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Your Small Medical Practice Needs Protection Against Ransomware

Think your practice’s small size will protect you from cybercriminals?

Think again – smaller organizations in the healthcare community aren’t flying under the radar. You’re in just as much danger as larger medical practices, or perhaps, even more so, if you don’t have the right cybersecurity measures in place.

Case in point – a Wyoming community health system, with no more than 90-beds, was hit by ransomware late last year. In the aftermath, they had to cancel appointments and suspend services, severely affecting their patients, and their ability to operate.

What would happen if you were hit by ransomware today?

The Truth About Cybercriminals’ Taste In Targets

Nearly half of all reported data breaches in 2019 affected small businesses, mainly because they’re incredibly easy targets. The fact is that most cybercriminals aren’t spending all that much time or effort in any attack – they’re just sending phishing emails, setting up malware traps, and other largely passive and automated tactics.

That means that your safety doesn’t depend on your size – it depends on what you’re doing to protect yourself…

How Should You Protect Your Practice?

1. Confirm that anti-malware and antivirus settings are deployed to automate all updates and to continually conduct system and device scans.

2. Access controls should be configured so that shared permissions for directories, files and networks are restricted. The default settings should be “read-only” access to essential files, with limited permissions for write access to critical files and directories.

3. Train your staff to ask themselves these key questions before opening an email:

  • Do I know the sender of this email?
  • Does it make sense that it was sent to me?
  • Can I verify that the attached link or PDF is safe?
  • Does the email threaten to close my accounts or cancel my cards if I don’t provide information?
  • Is this email really from someone I trust or does it just look like someone I trust? What can I do to verify?
  • Does anything seem “off” about this email, its contents or sender?

4. Macro scripts in office files should be disabled when sent over email.

5. Software restriction policies should be created or other controls implemented that prevent the execution, especially in the common locations where ransomware lurks, such as temporary folders used by the most common web browsers.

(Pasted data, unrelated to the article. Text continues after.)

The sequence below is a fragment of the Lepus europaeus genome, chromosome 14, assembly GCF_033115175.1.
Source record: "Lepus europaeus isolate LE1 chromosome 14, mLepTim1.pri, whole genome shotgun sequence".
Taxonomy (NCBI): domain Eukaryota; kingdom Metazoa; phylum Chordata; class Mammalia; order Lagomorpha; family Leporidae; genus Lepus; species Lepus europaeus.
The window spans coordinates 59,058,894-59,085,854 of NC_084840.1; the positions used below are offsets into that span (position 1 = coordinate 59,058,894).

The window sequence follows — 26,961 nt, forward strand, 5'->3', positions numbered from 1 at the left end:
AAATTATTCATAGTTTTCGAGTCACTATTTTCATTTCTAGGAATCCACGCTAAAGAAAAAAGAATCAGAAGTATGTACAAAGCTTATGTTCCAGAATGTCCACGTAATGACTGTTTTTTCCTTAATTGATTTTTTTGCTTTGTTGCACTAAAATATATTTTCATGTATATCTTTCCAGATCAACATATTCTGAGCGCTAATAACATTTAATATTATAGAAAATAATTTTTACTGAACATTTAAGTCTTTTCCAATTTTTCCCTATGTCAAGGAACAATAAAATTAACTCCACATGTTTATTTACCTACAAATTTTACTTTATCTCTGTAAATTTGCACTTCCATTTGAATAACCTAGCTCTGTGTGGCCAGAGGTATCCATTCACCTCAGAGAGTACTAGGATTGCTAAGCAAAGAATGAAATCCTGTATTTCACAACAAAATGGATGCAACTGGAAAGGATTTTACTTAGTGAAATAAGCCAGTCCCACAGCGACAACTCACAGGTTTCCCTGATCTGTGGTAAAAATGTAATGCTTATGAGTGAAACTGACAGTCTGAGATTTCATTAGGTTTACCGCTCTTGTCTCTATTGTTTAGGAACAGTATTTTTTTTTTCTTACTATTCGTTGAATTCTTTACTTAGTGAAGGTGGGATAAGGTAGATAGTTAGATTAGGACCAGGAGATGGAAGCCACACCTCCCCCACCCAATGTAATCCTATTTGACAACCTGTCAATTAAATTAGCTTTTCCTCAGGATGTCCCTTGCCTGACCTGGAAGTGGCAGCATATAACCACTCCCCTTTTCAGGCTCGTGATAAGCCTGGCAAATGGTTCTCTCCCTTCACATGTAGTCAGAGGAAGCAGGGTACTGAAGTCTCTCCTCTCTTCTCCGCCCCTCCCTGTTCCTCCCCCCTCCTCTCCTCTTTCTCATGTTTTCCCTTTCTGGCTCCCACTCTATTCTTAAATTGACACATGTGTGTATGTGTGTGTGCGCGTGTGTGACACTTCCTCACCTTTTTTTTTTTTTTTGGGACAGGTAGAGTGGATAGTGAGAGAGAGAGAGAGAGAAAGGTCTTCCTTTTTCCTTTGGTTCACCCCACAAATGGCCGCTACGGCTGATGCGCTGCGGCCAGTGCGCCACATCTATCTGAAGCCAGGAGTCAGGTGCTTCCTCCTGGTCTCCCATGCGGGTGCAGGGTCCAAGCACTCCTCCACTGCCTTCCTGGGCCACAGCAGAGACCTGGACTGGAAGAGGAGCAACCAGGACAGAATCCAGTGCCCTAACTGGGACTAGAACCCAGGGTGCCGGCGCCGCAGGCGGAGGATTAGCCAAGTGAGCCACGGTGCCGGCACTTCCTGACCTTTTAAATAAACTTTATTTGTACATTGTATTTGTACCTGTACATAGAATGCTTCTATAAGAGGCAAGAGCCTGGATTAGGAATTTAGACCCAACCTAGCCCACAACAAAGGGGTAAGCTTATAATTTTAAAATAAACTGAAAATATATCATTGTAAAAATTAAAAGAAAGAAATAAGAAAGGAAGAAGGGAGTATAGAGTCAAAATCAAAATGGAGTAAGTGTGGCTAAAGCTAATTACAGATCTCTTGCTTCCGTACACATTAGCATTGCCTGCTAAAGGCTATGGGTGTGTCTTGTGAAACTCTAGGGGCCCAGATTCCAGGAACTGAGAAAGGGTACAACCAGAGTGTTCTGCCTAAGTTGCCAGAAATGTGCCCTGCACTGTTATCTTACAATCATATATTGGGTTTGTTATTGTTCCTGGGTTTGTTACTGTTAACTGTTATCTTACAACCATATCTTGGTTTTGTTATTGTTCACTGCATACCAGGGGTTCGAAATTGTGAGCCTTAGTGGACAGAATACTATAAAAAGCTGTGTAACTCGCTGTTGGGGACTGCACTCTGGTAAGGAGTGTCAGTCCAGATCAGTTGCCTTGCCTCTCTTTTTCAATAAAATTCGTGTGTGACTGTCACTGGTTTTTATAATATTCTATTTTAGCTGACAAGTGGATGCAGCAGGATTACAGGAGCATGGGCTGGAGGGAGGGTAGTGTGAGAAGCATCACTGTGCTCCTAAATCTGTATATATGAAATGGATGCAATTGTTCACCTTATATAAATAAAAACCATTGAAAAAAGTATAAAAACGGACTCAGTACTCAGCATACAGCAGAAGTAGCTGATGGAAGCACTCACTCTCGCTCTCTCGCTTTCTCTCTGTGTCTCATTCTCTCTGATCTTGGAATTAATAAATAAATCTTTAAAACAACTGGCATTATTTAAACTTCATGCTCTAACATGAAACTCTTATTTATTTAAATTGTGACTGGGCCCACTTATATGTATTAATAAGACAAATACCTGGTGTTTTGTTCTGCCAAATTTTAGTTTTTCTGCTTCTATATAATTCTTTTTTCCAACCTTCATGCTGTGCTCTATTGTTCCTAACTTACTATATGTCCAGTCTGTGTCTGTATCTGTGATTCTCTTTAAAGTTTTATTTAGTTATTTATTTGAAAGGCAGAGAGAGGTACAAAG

6. If you have you have a data backup solution, then it doesn’t matter if your data has been encrypted. You can just replace it with your backup, simple as that.

That’s why you should make a considerable investment in a comprehensive backup data recovery solution so that you can restore your data at a moment’s notice when necessary.

Be sure to:

  • Back up data on a regular basis (at least daily).
  • Inspect your backups to verify that they maintain their integrity.
  • Secure your backups and keep them independent from the networks and computers they are backing up.

Do You Have Expert Cybersecurity Assistance?

Nexgentec will deploy a range of robust cybersecurity measures for your practice, including firewalls, patching, antivirus software updates, intrusion, and gateway protection. Furthermore, we will support your cybersecurity processes and practices, by implementing 2-factor authentication, employee security training, and password reset policies for your company.

Like this article? Check out the following blogs to learn more:

Microsoft Accounts Targeted For Months, Hackers Serve A Security Reminder

Essential List of Cybersecurity Terms to Know in 2019

Microsoft Data Breach Highlights Need for MSP Collaboration and Security

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